Strawberries - Beyond Shortcake
The strawberry's popularity has certainly stood the test of time. It was somewhere around 1600 that William Butler said, "Doubtless God could have made a better berry, but doubtless God never did."
William Butler didn't mention that strawberries are high in potassium and vitamin C, as well as low in calories, but I'm sure that was an oversight. What appealed to him is what has appealed to strawberry eaters since ancient times - the bright, fresh, sweet flavor that has made strawberries one of the most popular foods on earth.
They are also, alas, one of the most perishable. Look for berries that are red from stem to stern (pass over the ones that are green near the hull), and that smell like you want them to taste. You're unlikely to find good strawberries out of season, so get your fill now (strawberry season in most areas is mid-spring to mid-summer).
Ripe strawberries won't keep long. Keep them, with their hulls intact, loosely covered in the refrigerator, and try to use them within 24 hours. If they're big and hardy, they'll withstand washing, but if you're lucky enough to get the small, fragile kind, try to avoid running water over them.
Strawberries are traditional ingredients in custards, jellies and jams, frozen drinks, mousses, soufflés, gelatins, and sorbets, but there's no need to get complicated:
- Layer sliced strawberries with ice cream in a parfait glass, and top with strawberry or chocolate sauce.
- Make a simple sauce by pureeing a pint of strawberries with 3 tablespoons of sugar and a sprig of mint leaves (add water if it's too thick).
- Dust off your fondue pot for chocolate fondue with strawberries for dipping.
- Add chopped strawberries to batter for pancakes or waffles.
- Soak 3 cups of sliced strawberries overnight with 2 tablespoons of sugar and 2-4 tablespoons of something to give it oomph - try Kirsch, brandy, Cointreau, créme de menthe, red wine, Rose's lime juice, or balsamic vinegar. Serve with a little whipped cream or crème fraîche.
- As a shortcake alternative, serve strawberries and cream over gingerbread.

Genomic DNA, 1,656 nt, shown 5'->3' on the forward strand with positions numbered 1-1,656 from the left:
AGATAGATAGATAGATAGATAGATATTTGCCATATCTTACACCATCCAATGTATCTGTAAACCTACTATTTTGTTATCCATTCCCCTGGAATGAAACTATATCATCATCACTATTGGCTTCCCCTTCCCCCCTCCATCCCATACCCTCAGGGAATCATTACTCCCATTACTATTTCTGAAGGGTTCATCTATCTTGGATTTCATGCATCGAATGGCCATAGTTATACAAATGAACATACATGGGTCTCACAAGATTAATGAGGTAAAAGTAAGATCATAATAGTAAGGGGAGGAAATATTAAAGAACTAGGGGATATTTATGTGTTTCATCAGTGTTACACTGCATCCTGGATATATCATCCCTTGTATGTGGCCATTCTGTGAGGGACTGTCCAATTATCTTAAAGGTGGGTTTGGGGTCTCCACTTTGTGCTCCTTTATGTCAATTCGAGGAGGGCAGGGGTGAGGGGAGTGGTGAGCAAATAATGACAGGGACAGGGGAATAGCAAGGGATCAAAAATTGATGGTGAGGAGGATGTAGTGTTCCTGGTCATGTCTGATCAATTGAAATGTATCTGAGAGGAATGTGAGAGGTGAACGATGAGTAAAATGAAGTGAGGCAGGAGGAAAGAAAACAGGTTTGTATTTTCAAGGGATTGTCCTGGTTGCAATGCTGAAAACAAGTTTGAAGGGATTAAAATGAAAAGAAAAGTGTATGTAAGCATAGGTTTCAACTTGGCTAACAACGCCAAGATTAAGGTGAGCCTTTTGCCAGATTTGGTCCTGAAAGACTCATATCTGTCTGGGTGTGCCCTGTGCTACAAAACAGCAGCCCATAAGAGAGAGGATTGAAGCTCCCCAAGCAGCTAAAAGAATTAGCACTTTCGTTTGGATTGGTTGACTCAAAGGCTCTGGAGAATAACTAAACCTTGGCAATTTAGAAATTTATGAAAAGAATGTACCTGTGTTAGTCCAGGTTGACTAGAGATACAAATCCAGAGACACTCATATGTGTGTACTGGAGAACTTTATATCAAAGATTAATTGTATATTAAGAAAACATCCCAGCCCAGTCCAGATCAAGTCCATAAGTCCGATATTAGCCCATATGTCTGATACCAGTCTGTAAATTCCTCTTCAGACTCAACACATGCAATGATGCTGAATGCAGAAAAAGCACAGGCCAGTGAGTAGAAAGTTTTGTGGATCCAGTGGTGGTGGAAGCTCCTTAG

- Freeze a cup of strawberries, and make a smoothie with some vanilla yogurt, milk, and maple syrup.
Or, if you get the chance, eat them warm, right off the vine.
Strawberry Panna Cotta with Strawberry Compote
Prepare both the panna cotta and the compote a day ahead. Panna cotta needs at least eight hours to set up and the compote will need to cool to at least room temperature before serving.
For the panna cotta :
3 cups strawberries, sliced
1-3/4 cups buttermilk, well shaken
6 Tbsp sugar
2-1/2 tsp unflavored gelatin
1/4 cup heavy cream
1/4 cup whole milk
For the strawberry compote:
2-1/2 cups whole strawberries, stems removed
1/4 cup orange juice
2 tsp fine granulated sugar
1. In a blender puree strawberries, buttermilk and sugar until very smooth. Pour the mixture through a fine sieve into a large bowl, using a wooden spoon to extract all the liquid. Discard the leftover solids.
2. In a small bowl sprinkle the gelatin over the whole milk and allow to soften for 1-2 minutes.
3. In a small saucepan bring the cream to a boil, remove from heat and add the milk and gelatin mixture, stirring until completely dissolved.
4. Whisk the strawberry puree into the cream mixture and pour into ramekins. Cover the molds and chill for at least 8 hours or until firm. To unmold the desserts, dip each mold in hot water for a couple of seconds, then invert onto a dessert plate. Remove the mold and let the panna cotta stand for about 10-15 minutes so it softens slightly.
1. Halve the berries lengthwise.
2. In a small sauce pan over medium-high heat whisk together the orange juice and sugar until dissolved. Add the strawberries and bring to a boil. Reduce heat and allow to simmer until the liquid thickens, about 20 minutes. Cool to room temperature and then refrigerate until ready to serve. If you prefer you can put the compote in the microwave for 30-40 seconds just before spooning over the panna cotta to take the chill off.